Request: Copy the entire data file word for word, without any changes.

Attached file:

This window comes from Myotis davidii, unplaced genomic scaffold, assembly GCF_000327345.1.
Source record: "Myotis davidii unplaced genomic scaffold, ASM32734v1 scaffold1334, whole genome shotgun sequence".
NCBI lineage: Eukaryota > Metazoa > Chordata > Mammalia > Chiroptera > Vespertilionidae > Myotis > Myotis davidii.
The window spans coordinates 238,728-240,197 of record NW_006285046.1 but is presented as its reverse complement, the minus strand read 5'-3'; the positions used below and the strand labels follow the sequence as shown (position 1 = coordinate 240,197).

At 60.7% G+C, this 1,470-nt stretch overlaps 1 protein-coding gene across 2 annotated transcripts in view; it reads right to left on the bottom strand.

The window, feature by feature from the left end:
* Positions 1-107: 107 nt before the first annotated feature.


This window comes from Myotis davidii, unplaced genomic scaffold, assembly GCF_000327345.1.
Source record: "Myotis davidii unplaced genomic scaffold, ASM32734v1 scaffold1334, whole genome shotgun sequence".
NCBI lineage: Eukaryota > Metazoa > Chordata > Mammalia > Chiroptera > Vespertilionidae > Myotis > Myotis davidii.
The window spans coordinates 238,728-240,197 of record NW_006285046.1 but is presented as its reverse complement, the minus strand read 5'-3'; the positions used below and the strand labels follow the sequence as shown (position 1 = coordinate 240,197).

At 60.7% G+C, this 1,470-nt stretch overlaps 1 protein-coding gene across 2 annotated transcripts in view; it reads right to left on the bottom strand.

The window, feature by feature from the left end:
* Positions 1-107: 107 nt before the first annotated feature.